The Obama administration on Friday released final rules for employers claiming a religious objection to complying with the Affordable Care Act’s birth control benefit.
The new regulation specifies that, in the wake of the Supreme Court’s 2014 Hobby Lobby decision, closely held for-profit corporations are eligible for an accommodation to the federal contraceptive rule previously extended to religiously affiliated nonprofits.
The final rule defines a for-profit company as one that is not publicly traded, is majority-owned by a relatively small number of people, and objects to providing contraceptive coverage based on its owners’ religious beliefs. The definition includes for-profit entities “controlled and operated by individual owners who are likely to have associational ties, are personally identified with the entity, and can be regarded as conducting personal business affairs through the entity.”
The final regulations exclude publicly traded entities from the definition of a for-profit company eligible for religious accommodation.
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Under the new rule, a closely held for-profit company that objects to providing employer-based health insurance that covers contraception at no additional cost can write a letter to the Department of Health and Human Services stating its objections to birth control.
HHS will then notify a third-party insurer of the company’s objections. The insurer will step in and provide the contraception coverage directly to the employees at no additional cost to the company.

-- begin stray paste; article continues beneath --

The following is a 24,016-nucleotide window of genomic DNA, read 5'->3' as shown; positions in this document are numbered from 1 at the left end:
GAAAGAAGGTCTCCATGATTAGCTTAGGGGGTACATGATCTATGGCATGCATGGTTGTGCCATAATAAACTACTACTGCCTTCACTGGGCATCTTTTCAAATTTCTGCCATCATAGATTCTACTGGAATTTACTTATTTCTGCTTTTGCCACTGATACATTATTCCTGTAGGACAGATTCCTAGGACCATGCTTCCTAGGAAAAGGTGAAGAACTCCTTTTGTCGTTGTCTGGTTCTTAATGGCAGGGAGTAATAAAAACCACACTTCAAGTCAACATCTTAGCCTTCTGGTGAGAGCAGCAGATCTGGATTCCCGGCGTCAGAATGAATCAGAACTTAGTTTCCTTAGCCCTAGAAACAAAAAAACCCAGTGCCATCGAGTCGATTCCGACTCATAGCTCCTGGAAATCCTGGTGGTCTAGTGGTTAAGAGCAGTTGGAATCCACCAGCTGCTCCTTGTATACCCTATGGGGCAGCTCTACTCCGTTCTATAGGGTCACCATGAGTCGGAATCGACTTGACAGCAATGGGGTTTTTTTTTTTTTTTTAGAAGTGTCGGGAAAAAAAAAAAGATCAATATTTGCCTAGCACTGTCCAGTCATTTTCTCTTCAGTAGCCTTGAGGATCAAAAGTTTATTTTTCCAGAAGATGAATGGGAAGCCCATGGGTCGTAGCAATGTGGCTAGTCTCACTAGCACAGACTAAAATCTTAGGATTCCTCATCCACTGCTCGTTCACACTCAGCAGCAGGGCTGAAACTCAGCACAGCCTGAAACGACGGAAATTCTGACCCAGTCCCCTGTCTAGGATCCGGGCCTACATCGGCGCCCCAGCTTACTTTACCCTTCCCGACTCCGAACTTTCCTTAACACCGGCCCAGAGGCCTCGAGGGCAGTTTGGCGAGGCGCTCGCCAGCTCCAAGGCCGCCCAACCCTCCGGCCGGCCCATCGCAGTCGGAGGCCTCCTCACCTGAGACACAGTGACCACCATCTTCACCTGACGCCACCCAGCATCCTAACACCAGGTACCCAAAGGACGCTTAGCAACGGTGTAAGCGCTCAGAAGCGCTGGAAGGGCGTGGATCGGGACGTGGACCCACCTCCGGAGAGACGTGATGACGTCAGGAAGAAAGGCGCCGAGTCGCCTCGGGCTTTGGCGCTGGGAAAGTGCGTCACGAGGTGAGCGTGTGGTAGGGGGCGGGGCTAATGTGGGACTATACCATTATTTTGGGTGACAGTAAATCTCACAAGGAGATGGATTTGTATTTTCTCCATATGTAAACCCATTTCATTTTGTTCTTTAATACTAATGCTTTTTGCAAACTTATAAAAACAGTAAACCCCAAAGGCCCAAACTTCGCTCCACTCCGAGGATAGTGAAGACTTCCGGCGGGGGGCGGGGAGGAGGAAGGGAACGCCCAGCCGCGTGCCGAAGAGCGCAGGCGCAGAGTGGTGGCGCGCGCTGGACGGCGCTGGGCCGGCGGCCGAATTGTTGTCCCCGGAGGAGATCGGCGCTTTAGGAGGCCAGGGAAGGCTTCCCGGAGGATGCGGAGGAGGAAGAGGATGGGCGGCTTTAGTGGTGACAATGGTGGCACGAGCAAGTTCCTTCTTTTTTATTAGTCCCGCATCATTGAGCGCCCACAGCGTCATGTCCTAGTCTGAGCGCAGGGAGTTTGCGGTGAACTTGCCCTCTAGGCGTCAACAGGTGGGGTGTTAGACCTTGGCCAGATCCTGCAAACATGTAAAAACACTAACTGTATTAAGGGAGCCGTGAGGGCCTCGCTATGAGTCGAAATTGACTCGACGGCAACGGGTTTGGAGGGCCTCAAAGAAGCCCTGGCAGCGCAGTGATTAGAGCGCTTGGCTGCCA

The rule also addresses the accommodation process for religiously affiliated nonprofits, many of which have filed lawsuits objecting to the process of completing a form in order to be exempt from coverage.
Just days after the Hobby Lobby decision, the Supreme Court in Wheaton College ruled the evangelical college could complete an alternative process in order to benefit from the accommodation. The rule announced Friday codifies that Wheaton College interim order.
Based on current litigation challenging the contraceptive coverage requirement, the Obama administration stated in the rules that it anticipates at least 122 nonprofits and 87 closely held for-profit entities will seek an accommodation.
“What this means for women is that you will be able to get birth control without a copay, no matter where you work,” Cecile Richards, president of Planned Parenthood Action Fund, said in a statement following the release of the rule. “Your boss shouldn’t decide whether or not your birth control is covered by insurance, and this guidance from the federal government will ensure women get birth control at no cost.”
While the latest accommodation offers objecting employers a variety of methods to avoid complying with the birth control coverage requirements, there is no guarantee the latest rules will satisfy those who argue any process that allows their employes to access contraceptive coverage violates their religious beliefs.